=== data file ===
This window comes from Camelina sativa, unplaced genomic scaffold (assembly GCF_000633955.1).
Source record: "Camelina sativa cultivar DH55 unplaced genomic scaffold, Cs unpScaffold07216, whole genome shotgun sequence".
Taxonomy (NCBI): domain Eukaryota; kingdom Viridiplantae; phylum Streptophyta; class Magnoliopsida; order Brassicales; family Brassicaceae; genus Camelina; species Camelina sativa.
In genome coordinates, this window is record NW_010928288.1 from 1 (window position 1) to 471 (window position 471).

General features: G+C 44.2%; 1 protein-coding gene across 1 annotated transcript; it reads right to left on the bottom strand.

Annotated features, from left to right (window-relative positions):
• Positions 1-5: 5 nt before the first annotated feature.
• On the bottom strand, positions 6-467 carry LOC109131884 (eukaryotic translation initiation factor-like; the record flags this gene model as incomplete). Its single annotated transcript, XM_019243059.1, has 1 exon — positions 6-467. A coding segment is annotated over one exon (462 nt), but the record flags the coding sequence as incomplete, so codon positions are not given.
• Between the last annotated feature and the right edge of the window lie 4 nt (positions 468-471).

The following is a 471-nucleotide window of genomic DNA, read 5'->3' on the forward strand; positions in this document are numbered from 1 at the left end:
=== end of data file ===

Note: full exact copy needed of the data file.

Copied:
This window comes from Camelina sativa, unplaced genomic scaffold (assembly GCF_000633955.1).
Source record: "Camelina sativa cultivar DH55 unplaced genomic scaffold, Cs unpScaffold07216, whole genome shotgun sequence".
Taxonomy (NCBI): domain Eukaryota; kingdom Viridiplantae; phylum Streptophyta; class Magnoliopsida; order Brassicales; family Brassicaceae; genus Camelina; species Camelina sativa.
In genome coordinates, this window is record NW_010928288.1 from 1 (window position 1) to 471 (window position 471).

General features: G+C 44.2%; 1 protein-coding gene across 1 annotated transcript; it reads right to left on the bottom strand.

Annotated features, from left to right (window-relative positions):
• Positions 1-5: 5 nt before the first annotated feature.
• On the bottom strand, positions 6-467 carry LOC109131884 (eukaryotic translation initiation factor-like; the record flags this gene model as incomplete). Its single annotated transcript, XM_019243059.1, has 1 exon — positions 6-467. A coding segment is annotated over one exon (462 nt), but the record flags the coding sequence as incomplete, so codon positions are not given.
• Between the last annotated feature and the right edge of the window lie 4 nt (positions 468-471).

The following is a 471-nucleotide window of genomic DNA, read 5'->3' on the forward strand; positions in this document are numbered from 1 at the left end: